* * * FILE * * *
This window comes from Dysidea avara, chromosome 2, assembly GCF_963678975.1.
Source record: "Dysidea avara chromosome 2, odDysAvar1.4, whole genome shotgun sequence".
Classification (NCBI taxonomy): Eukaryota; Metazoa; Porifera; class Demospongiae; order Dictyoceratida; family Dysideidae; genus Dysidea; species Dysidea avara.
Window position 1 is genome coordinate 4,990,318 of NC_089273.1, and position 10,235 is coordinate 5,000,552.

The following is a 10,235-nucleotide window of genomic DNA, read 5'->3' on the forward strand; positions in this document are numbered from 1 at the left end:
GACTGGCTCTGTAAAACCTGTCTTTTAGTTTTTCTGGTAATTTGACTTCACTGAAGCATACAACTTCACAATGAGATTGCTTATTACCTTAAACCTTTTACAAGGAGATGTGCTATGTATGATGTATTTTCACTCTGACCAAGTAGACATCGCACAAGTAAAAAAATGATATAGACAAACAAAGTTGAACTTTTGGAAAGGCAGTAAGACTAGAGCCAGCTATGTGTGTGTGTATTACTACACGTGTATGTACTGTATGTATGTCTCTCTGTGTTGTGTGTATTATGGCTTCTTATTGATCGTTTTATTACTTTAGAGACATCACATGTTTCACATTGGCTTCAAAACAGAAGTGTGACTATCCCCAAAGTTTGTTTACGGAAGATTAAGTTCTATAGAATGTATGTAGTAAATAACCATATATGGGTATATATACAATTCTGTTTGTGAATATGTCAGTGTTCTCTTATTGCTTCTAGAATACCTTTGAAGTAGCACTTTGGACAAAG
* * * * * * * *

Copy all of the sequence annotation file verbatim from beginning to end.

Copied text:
This window comes from Dysidea avara, chromosome 2, assembly GCF_963678975.1.
Source record: "Dysidea avara chromosome 2, odDysAvar1.4, whole genome shotgun sequence".
Classification (NCBI taxonomy): Eukaryota; Metazoa; Porifera; class Demospongiae; order Dictyoceratida; family Dysideidae; genus Dysidea; species Dysidea avara.
Window position 1 is genome coordinate 4,990,318 of NC_089273.1, and position 10,235 is coordinate 5,000,552.

The following is a 10,235-nucleotide window of genomic DNA, read 5'->3' on the forward strand; positions in this document are numbered from 1 at the left end:
GACTGGCTCTGTAAAACCTGTCTTTTAGTTTTTCTGGTAATTTGACTTCACTGAAGCATACAACTTCACAATGAGATTGCTTATTACCTTAAACCTTTTACAAGGAGATGTGCTATGTATGATGTATTTTCACTCTGACCAAGTAGACATCGCACAAGTAAAAAAATGATATAGACAAACAAAGTTGAACTTTTGGAAAGGCAGTAAGACTAGAGCCAGCTATGTGTGTGTGTATTACTACACGTGTATGTACTGTATGTATGTCTCTCTGTGTTGTGTGTATTATGGCTTCTTATTGATCGTTTTATTACTTTAGAGACATCACATGTTTCACATTGGCTTCAAAACAGAAGTGTGACTATCCCCAAAGTTTGTTTACGGAAGATTAAGTTCTATAGAATGTATGTAGTAAATAACCATATATGGGTATATATACAATTCTGTTTGTGAATATGTCAGTGTTCTCTTATTGCTTCTAGAATACCTTTGAAGTAGCACTTTGGACAAAG